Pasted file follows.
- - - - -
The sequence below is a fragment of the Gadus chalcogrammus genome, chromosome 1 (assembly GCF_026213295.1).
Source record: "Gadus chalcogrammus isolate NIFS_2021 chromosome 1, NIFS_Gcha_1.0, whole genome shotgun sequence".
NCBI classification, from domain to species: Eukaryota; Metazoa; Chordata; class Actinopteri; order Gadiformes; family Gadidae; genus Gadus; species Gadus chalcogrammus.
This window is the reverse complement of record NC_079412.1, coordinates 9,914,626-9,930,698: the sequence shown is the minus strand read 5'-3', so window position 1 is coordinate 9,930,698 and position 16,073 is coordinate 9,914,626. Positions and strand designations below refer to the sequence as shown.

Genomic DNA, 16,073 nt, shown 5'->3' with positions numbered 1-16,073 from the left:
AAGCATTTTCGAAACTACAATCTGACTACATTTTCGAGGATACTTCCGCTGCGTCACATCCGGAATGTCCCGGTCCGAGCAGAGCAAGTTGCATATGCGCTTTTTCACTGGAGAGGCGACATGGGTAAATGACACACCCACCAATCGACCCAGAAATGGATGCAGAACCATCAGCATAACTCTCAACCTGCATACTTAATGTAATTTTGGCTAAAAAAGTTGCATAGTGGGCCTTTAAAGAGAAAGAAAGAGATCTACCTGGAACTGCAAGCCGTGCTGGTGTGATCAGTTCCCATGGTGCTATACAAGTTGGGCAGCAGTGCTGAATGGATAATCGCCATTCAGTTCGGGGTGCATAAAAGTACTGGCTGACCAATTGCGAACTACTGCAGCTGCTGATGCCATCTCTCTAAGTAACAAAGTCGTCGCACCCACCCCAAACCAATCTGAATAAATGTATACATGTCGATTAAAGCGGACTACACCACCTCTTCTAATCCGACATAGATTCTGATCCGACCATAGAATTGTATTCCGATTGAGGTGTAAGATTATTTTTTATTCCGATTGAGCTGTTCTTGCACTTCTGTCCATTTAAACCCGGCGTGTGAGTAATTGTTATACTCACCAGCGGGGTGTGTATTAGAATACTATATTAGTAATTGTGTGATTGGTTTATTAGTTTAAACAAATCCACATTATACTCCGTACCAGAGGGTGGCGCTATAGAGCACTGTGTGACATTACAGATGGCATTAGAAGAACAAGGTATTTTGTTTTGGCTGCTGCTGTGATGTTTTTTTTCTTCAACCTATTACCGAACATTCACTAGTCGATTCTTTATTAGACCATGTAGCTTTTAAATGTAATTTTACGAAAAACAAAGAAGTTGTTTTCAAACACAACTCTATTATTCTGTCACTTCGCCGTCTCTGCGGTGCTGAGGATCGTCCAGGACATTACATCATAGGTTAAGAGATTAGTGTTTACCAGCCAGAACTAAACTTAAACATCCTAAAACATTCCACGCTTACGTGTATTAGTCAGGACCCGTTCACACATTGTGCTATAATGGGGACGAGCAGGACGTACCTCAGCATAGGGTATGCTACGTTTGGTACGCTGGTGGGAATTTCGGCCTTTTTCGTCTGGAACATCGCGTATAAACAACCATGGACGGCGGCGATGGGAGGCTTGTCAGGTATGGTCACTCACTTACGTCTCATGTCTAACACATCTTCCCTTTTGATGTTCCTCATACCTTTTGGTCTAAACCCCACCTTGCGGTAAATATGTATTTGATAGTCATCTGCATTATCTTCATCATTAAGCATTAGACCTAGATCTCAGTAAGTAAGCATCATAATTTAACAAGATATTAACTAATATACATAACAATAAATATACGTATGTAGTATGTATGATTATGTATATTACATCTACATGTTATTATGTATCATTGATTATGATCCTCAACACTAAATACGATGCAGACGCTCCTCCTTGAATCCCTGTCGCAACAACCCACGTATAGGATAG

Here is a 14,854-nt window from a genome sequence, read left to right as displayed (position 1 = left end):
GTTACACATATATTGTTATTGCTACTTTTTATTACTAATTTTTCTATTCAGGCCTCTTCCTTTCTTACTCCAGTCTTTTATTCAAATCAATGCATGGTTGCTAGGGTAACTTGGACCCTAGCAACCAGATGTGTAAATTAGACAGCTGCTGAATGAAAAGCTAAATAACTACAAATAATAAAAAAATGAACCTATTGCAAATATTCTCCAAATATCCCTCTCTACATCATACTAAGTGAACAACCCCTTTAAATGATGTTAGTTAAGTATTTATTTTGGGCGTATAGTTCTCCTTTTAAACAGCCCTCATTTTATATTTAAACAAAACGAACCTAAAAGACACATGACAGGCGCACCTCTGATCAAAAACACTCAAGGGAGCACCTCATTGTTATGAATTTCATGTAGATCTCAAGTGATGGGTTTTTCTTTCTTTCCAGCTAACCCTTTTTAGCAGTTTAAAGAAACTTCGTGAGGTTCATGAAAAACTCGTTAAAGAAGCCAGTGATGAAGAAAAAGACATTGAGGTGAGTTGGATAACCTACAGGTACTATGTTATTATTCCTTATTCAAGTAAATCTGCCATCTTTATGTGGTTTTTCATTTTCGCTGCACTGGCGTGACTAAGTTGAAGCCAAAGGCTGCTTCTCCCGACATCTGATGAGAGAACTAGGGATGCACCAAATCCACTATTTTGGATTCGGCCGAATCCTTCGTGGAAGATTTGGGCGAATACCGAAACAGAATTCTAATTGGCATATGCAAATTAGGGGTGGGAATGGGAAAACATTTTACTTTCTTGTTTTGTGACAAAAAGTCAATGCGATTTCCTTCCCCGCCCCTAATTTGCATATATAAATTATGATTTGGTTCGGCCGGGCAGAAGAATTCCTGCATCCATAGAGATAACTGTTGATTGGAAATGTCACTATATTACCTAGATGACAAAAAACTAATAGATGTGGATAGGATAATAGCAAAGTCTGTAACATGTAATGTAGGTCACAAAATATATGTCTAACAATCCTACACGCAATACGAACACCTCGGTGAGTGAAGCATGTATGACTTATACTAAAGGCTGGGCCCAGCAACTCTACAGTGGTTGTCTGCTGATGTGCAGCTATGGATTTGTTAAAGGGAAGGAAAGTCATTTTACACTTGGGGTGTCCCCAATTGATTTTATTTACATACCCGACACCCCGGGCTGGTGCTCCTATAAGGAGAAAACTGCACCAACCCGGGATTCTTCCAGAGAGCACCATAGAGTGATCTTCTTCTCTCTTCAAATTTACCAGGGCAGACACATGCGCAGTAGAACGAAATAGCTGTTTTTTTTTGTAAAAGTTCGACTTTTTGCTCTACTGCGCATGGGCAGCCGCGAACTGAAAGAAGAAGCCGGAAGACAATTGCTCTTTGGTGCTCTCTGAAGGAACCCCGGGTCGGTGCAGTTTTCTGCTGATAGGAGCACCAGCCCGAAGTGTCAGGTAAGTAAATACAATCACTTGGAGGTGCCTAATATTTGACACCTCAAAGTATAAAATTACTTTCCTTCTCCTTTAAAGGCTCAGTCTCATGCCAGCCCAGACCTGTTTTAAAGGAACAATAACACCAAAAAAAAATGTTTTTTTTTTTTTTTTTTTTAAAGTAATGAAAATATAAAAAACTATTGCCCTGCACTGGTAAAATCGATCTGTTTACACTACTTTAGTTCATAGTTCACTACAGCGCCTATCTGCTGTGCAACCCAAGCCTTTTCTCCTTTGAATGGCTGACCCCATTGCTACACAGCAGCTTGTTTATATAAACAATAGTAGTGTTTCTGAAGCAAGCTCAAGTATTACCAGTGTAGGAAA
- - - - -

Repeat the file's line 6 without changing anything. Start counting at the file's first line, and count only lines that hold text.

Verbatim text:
AAGCATTTTCGAAACTACAATCTGACTACATTTTCGAGGATACTTCCGCTGCGTCACATCCGGAATGTCCCGGTCCGAGCAGAGCAAGTTGCATATGCGCTTTTTCACTGGAGAGGCGACATGGGTAAATGACACACCCACCAATCGACCCAGAAATGGATGCAGAACCATCAGCATAACTCTCAACCTGCATACTTAATGTAATTTTGGCTAAAAAAGTTGCATAGTGGGCCTTTAAAGAGAAAGAAAGAGATCTACCTGGAACTGCAAGCCGTGCTGGTGTGATCAGTTCCCATGGTGCTATACAAGTTGGGCAGCAGTGCTGAATGGATAATCGCCATTCAGTTCGGGGTGCATAAAAGTACTGGCTGACCAATTGCGAACTACTGCAGCTGCTGATGCCATCTCTCTAAGTAACAAAGTCGTCGCACCCACCCCAAACCAATCTGAATAAATGTATACATGTCGATTAAAGCGGACTACACCACCTCTTCTAATCCGACATAGATTCTGATCCGACCATAGAATTGTATTCCGATTGAGGTGTAAGATTATTTTTTATTCCGATTGAGCTGTTCTTGCACTTCTGTCCATTTAAACCCGGCGTGTGAGTAATTGTTATACTCACCAGCGGGGTGTGTATTAGAATACTATATTAGTAATTGTGTGATTGGTTTATTAGTTTAAACAAATCCACATTATACTCCGTACCAGAGGGTGGCGCTATAGAGCACTGTGTGACATTACAGATGGCATTAGAAGAACAAGGTATTTTGTTTTGGCTGCTGCTGTGATGTTTTTTTTCTTCAACCTATTACCGAACATTCACTAGTCGATTCTTTATTAGACCATGTAGCTTTTAAATGTAATTTTACGAAAAACAAAGAAGTTGTTTTCAAACACAACTCTATTATTCTGTCACTTCGCCGTCTCTGCGGTGCTGAGGATCGTCCAGGACATTACATCATAGGTTAAGAGATTAGTGTTTACCAGCCAGAACTAAACTTAAACATCCTAAAACATTCCACGCTTACGTGTATTAGTCAGGACCCGTTCACACATTGTGCTATAATGGGGACGAGCAGGACGTACCTCAGCATAGGGTATGCTACGTTTGGTACGCTGGTGGGAATTTCGGCCTTTTTCGTCTGGAACATCGCGTATAAACAACCATGGACGGCGGCGATGGGAGGCTTGTCAGGTATGGTCACTCACTTACGTCTCATGTCTAACACATCTTCCCTTTTGATGTTCCTCATACCTTTTGGTCTAAACCCCACCTTGCGGTAAATATGTATTTGATAGTCATCTGCATTATCTTCATCATTAAGCATTAGACCTAGATCTCAGTAAGTAAGCATCATAATTTAACAAGATATTAACTAATATACATAACAATAAATATACGTATGTAGTATGTATGATTATGTATATTACATCTACATGTTATTATGTATCATTGATTATGATCCTCAACACTAAATACGATGCAGACGCTCCTCCTTGAATCCCTGTCGCAACAACCCACGTATAGGATAG